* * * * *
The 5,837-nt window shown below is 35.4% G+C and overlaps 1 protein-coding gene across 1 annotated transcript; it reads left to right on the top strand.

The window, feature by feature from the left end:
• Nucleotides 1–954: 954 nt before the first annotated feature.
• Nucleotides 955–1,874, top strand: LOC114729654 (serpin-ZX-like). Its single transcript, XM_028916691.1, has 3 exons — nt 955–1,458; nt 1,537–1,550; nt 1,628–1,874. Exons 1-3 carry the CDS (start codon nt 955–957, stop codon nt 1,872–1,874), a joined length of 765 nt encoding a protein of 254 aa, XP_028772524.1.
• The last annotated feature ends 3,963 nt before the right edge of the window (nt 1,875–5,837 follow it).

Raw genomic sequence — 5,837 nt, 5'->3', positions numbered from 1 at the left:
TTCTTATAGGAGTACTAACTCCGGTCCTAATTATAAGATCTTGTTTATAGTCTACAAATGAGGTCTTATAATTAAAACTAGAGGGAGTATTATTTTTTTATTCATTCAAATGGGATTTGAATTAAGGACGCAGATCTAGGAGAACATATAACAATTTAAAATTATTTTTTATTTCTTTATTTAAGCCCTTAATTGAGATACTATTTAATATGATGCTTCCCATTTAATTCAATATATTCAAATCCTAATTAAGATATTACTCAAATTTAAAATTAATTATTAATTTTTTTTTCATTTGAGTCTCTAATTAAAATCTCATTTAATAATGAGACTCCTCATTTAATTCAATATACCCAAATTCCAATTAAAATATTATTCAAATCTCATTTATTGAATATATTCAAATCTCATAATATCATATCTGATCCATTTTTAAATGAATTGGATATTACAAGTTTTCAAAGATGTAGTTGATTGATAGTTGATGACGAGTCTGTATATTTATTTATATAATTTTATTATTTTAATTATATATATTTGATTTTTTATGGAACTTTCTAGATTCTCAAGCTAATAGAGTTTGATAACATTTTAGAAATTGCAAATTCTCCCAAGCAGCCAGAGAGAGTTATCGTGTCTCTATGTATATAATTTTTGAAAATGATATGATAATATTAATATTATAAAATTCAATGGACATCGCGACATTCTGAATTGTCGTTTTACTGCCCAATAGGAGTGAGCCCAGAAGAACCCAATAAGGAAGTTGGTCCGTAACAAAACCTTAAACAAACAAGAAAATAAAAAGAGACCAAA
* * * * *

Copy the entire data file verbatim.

The 5,837-nt window shown below is 35.4% G+C and overlaps 1 protein-coding gene across 1 annotated transcript; it reads left to right on the top strand.

The window, feature by feature from the left end:
• Nucleotides 1–954: 954 nt before the first annotated feature.
• Nucleotides 955–1,874, top strand: LOC114729654 (serpin-ZX-like). Its single transcript, XM_028916691.1, has 3 exons — nt 955–1,458; nt 1,537–1,550; nt 1,628–1,874. Exons 1-3 carry the CDS (start codon nt 955–957, stop codon nt 1,872–1,874), a joined length of 765 nt encoding a protein of 254 aa, XP_028772524.1.
• The last annotated feature ends 3,963 nt before the right edge of the window (nt 1,875–5,837 follow it).

Raw genomic sequence — 5,837 nt, 5'->3', positions numbered from 1 at the left:
TTCTTATAGGAGTACTAACTCCGGTCCTAATTATAAGATCTTGTTTATAGTCTACAAATGAGGTCTTATAATTAAAACTAGAGGGAGTATTATTTTTTTATTCATTCAAATGGGATTTGAATTAAGGACGCAGATCTAGGAGAACATATAACAATTTAAAATTATTTTTTATTTCTTTATTTAAGCCCTTAATTGAGATACTATTTAATATGATGCTTCCCATTTAATTCAATATATTCAAATCCTAATTAAGATATTACTCAAATTTAAAATTAATTATTAATTTTTTTTTCATTTGAGTCTCTAATTAAAATCTCATTTAATAATGAGACTCCTCATTTAATTCAATATACCCAAATTCCAATTAAAATATTATTCAAATCTCATTTATTGAATATATTCAAATCTCATAATATCATATCTGATCCATTTTTAAATGAATTGGATATTACAAGTTTTCAAAGATGTAGTTGATTGATAGTTGATGACGAGTCTGTATATTTATTTATATAATTTTATTATTTTAATTATATATATTTGATTTTTTATGGAACTTTCTAGATTCTCAAGCTAATAGAGTTTGATAACATTTTAGAAATTGCAAATTCTCCCAAGCAGCCAGAGAGAGTTATCGTGTCTCTATGTATATAATTTTTGAAAATGATATGATAATATTAATATTATAAAATTCAATGGACATCGCGACATTCTGAATTGTCGTTTTACTGCCCAATAGGAGTGAGCCCAGAAGAACCCAATAAGGAAGTTGGTCCGTAACAAAACCTTAAACAAACAAGAAAATAAAAAGAGACCAAA